HELENA – Backers of a ballot measure to expand rights for crime victims and their families say they have enough signatures to put the Marsy's Law initiative before voters in November.
Montana is one several states where national victims' rights advocates hope to build momentum for expanding the measure into more states.
In 2008, voters in California were the first to pass the law. A similar measure went into effect in Illinois last year. And efforts are now also underway in Georgia, Hawaii, Kentucky, Nevada, North Dakota and South Dakota.
The law is in honor of Marsalee "Marsy" Nicholas, a University of California, Santa Barbara, student who was stalked and killed in 1983 by a former boyfriend. The national effort is bankrolled by her brother, high tech billionaire Henry Nicholas.
Just a week after the college student was murdered, Henry Nicholas and his mother crossed paths with the suspect while in a grocery store. They were never informed that authorities had released the suspect on bail.
The law would amend the state constitution to require prosecutors to inform victims or their families of key developments in a case and accord them the right to be heard in proceedings.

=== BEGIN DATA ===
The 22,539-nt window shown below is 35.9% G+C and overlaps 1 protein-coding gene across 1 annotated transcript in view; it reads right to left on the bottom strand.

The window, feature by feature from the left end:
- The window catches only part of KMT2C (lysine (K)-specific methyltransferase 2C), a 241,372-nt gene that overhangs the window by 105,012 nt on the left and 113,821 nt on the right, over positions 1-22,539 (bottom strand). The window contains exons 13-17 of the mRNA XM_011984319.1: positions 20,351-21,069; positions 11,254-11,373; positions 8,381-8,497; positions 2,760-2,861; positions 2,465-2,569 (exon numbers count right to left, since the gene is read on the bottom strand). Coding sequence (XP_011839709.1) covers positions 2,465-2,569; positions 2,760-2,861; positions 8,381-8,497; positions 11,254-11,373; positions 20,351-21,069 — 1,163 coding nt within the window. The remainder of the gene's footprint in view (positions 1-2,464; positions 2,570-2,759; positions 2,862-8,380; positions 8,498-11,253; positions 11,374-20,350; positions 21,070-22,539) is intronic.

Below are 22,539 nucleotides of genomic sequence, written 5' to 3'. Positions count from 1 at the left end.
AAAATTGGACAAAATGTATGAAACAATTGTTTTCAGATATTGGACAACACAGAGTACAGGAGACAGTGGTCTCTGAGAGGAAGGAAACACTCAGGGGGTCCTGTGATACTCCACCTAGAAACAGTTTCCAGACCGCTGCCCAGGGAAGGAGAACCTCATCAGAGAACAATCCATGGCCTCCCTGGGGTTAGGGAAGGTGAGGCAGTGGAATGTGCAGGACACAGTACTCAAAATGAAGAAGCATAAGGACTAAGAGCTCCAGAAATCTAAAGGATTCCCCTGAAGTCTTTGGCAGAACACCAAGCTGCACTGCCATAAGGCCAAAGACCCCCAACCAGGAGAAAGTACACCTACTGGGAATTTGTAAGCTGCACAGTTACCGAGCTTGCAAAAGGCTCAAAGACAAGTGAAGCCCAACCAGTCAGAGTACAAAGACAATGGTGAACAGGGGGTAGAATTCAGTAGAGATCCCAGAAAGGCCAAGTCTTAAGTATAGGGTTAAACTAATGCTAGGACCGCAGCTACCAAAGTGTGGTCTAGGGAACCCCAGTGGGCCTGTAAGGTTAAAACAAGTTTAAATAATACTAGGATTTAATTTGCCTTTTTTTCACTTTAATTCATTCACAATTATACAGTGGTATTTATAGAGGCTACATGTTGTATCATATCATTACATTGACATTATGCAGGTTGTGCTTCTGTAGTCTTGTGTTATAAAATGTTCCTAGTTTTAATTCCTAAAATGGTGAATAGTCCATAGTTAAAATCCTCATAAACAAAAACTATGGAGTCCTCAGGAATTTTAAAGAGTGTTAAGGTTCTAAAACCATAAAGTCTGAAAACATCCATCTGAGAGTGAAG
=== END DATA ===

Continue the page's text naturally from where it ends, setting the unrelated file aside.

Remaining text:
"The criminal justice system can get confusing, and sometimes victims feel left out. And sometimes they are left out," said Derek VanLuchene, a former Montana law officer, whose 8-year-old brother Ryan was killed in 1987.
"Back then, there was no such thing as victims' rights. ... We were in the dark on what's going on," said VanLuchene, who was 17 at the time of his brother's disappearance and who later founded Ryan United, a victims' rights group based in Helena.
National organizers are targeting 18 states that they say have inadequate laws to protect victims and their families.
"Victims of crime do not have equal rights to those accused or convicted of crime," said Gail Gitcho, the spokeswoman for the national group, Marsy's Law for All. "Criminals have more rights than victims do, and that's unfair, not right and we're working to change it."
National organizers say many of the states targeted by the Marsy's Law campaign are smaller – and cost less to get measures on the ballot. They are also cheaper media markets in which to wage campaigns.
In Montana, organizers expressed confidence that they have the minimum number of signatures required – 48,349 collected across 40 legislative districts – to place the measure on the ballot, said Charles Denowh, who is leading the ballot drive in Montana.
He said many counties in Montana already do a good job in keeping victims and their families in the loop. Marsy's Law, he said, would require every county to extend rights and courtesies to victims of crime.
Gallatin County Attorney Marty Lambert said laws already exist in Montana to protect victims of violent crime. He worries that expanding the law to misdemeanors and nonviolent offenses, as he said Marsy's Law would do, could further burden overstretched staffs.
"We do not have time and the staff for every single theft case to afford the rights that are set forth in Marsy's Law," he said. "We do not have the sufficient resources to implement the requirements of the law."